Traditionally, transit agencies have reached out for public input mainly when they were considering service modifications or new investments. This kind of engagement is very important, but agencies really should be in a constant dialogue with the public to understand their needs, learn what’s working, and what’s not, and get clearer on the ways transit lends unique value to them. It is critical to engage heavy users like commuters to increase transit’s viability as part of a region’s multimodal transportation network, but also strive to include a broader universe of stakeholders, such as social service organizations, school administrators, and other interest groups. Through such interactions, many breakthrough ideas and synergies come to light. An added benefit: people who have never used public transit, and who may have a mental barrier about trying it, may get a clearer picture of how the system can work for them personally. They will be more likely to explore their options, gain experience with transit and even vote for ballot initiatives that support enhancements to the transit experience.
• Employ the right data
Whether you crunch your numbers using outside consultants or inside expertise, make data a vital part of how you evaluate and improve the customer experience. Good data provides insights into customer behaviors, and helps predict how these behaviors might change in the future based on your agency’s decisions today. How do you get better data? Ask for it. After all, millions of people share their locations with ride-sharing companies every day. Experiment with collecting location data to learn more about where your customers begin and end their trips. Asking the right questions also can help you discover the reasons behind each poorly rated transit experience. Of course, the public is more willing to share where they are and what they’re thinking when we protect their privacy. Through a careful, transparent process, transit agencies can encourage customers to allow their location data to be harnessed to improve service.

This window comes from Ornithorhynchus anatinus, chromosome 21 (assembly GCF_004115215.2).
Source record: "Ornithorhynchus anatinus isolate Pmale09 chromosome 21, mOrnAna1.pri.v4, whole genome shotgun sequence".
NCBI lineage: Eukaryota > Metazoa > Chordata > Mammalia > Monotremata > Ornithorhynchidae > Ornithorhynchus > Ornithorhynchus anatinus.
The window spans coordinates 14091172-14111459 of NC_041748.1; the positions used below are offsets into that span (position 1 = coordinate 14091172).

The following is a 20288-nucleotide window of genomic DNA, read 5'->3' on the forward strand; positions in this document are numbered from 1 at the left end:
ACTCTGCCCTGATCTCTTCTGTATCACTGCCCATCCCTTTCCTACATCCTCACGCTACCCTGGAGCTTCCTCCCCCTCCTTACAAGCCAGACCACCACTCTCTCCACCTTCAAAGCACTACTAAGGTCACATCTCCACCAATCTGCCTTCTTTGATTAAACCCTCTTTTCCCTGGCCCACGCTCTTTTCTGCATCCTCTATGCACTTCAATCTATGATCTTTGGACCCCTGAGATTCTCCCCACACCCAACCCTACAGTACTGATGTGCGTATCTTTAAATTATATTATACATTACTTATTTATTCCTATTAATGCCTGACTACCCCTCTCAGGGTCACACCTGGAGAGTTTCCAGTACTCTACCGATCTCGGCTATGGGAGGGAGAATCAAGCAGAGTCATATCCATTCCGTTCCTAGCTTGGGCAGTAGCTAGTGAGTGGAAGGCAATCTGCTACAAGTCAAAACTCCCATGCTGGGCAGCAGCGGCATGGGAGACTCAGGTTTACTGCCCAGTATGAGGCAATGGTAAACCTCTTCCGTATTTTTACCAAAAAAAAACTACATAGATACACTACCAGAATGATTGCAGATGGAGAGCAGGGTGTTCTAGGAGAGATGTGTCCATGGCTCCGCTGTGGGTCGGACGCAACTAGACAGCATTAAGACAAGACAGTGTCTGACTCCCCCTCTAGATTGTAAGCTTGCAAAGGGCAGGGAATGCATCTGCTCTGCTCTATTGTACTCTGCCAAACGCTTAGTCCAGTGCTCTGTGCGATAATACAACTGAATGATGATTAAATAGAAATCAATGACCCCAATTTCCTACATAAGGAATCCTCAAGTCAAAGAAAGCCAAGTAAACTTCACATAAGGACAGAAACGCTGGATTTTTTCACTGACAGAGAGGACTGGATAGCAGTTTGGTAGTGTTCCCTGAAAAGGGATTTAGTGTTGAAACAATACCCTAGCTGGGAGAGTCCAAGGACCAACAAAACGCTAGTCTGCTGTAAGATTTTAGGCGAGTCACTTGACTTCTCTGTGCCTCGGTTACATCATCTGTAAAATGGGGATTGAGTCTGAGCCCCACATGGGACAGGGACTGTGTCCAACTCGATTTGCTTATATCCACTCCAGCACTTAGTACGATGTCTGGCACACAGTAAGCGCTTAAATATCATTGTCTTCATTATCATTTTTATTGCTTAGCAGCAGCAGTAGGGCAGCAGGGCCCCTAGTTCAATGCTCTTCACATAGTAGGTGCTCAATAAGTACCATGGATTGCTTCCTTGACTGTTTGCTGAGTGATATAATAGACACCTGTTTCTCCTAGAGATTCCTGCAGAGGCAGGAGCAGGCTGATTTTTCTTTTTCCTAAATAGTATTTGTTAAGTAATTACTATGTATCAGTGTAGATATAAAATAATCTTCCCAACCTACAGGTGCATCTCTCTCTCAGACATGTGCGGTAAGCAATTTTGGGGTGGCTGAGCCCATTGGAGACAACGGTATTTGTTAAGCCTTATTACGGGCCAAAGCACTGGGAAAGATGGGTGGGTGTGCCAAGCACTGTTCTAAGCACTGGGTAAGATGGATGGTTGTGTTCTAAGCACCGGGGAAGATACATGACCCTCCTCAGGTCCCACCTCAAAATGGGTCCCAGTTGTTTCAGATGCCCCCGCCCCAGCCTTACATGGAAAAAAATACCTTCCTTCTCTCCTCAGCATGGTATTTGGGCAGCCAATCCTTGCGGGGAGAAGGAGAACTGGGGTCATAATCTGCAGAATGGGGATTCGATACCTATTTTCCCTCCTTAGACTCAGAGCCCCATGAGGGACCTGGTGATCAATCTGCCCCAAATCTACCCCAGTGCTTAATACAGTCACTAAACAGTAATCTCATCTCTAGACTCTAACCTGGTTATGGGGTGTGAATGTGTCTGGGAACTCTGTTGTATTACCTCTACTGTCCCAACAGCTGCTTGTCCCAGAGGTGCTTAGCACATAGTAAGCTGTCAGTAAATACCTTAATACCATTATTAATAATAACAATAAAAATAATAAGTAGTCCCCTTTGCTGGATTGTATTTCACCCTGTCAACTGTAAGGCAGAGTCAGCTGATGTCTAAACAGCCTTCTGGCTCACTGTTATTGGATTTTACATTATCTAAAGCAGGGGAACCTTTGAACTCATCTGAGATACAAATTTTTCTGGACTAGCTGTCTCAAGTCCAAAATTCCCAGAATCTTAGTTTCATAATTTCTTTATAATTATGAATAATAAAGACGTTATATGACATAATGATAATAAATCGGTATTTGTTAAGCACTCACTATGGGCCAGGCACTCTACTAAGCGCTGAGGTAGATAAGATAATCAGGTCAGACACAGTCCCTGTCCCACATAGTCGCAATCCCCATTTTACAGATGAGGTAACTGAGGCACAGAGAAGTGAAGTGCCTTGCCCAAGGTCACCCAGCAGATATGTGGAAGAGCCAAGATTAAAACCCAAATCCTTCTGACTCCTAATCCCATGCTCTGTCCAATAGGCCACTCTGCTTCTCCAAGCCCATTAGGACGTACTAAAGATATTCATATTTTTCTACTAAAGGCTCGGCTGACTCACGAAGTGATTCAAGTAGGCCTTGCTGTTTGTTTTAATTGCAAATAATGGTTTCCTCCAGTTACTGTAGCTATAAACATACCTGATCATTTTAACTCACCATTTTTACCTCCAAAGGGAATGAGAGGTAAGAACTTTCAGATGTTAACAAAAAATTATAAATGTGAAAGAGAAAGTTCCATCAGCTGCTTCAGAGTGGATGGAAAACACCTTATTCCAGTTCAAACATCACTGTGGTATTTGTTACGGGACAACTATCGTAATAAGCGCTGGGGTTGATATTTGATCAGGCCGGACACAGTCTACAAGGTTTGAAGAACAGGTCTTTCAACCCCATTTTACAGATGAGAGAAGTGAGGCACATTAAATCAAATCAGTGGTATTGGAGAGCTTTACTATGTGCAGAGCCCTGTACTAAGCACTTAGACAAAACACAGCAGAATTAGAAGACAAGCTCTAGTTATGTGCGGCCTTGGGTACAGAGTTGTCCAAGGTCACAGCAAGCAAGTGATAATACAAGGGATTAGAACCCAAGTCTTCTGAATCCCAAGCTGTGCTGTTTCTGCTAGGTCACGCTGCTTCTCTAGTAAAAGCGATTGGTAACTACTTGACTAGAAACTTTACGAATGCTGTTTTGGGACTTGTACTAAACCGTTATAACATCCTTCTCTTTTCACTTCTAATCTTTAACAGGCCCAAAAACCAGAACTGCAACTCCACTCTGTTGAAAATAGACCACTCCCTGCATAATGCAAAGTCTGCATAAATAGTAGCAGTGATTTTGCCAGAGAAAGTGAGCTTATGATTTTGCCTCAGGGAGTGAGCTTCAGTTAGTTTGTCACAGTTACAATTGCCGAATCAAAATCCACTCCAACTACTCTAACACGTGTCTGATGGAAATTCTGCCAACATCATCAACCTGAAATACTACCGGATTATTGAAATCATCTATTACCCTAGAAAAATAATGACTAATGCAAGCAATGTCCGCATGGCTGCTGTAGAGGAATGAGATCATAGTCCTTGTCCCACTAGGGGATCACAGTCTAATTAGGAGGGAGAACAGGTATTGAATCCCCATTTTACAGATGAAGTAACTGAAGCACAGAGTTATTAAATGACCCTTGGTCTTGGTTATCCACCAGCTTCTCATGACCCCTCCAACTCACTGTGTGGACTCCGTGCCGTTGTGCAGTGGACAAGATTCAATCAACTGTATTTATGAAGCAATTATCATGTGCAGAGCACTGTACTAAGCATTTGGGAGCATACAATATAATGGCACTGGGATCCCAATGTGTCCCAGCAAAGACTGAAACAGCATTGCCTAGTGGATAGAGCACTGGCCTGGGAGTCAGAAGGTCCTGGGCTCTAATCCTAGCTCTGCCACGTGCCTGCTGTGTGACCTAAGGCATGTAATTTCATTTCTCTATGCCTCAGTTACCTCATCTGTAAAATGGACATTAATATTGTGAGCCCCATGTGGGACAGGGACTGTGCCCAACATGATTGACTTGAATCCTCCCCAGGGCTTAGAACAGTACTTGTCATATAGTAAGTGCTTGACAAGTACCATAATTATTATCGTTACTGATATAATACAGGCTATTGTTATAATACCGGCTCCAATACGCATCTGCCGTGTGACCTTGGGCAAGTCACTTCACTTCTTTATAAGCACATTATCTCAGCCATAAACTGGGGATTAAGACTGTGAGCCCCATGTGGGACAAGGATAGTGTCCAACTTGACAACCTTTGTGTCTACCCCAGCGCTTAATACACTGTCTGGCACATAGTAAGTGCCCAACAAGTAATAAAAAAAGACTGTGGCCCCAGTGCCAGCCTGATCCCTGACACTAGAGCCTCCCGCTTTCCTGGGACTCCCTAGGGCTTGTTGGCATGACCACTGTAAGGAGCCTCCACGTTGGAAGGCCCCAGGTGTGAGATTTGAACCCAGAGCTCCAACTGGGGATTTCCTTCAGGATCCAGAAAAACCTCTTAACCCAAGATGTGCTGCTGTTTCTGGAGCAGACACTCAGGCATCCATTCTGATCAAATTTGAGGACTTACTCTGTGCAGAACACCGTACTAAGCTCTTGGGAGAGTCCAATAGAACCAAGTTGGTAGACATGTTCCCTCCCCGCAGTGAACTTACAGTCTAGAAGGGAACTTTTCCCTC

More broadly, the American Public Transportation Association may be able to amass a nationwide repository of such vital rider data that agencies can analyze and use to boost rider experience. And, let’s not overlook the potential of working with the wireless carriers, who could ask users up front to agree to share their travel patterns with transit providers as a way to improve their quality of life through more informed transit services.
As we consider and implement ideas for improving the customer experience on transit assets, it is necessary to integrate TNCs and other service providers into our thinking. There’s no doubt that TNCs compete with certain public transit offerings, and they hold the key to providing seamless, convenient door-to-door mobility for people from all walks of life, in a wide range of communities. The key to such integrated mobility — the smartphone — is in the hands of three out of four people, including two out of three people with incomes below $30,000, according to Pew Research. This represents a tremendous opportunity. Transit agencies must continue to play to their strengths — offering efficient, reliable and safe transportation options on a mass scale — while creating partnerships with TNCs to close those first- and last-mile gaps in people’s trips.
Envisioning an improved mobility network will keep customer experience top of mind — and the response from riders will be greater engagement, increased system usage and their enduring support of transit initiatives at the ballot box.
Kimberly Slaughter serves as national transit/rail market sector leader and senior vice president for HNTB Corp.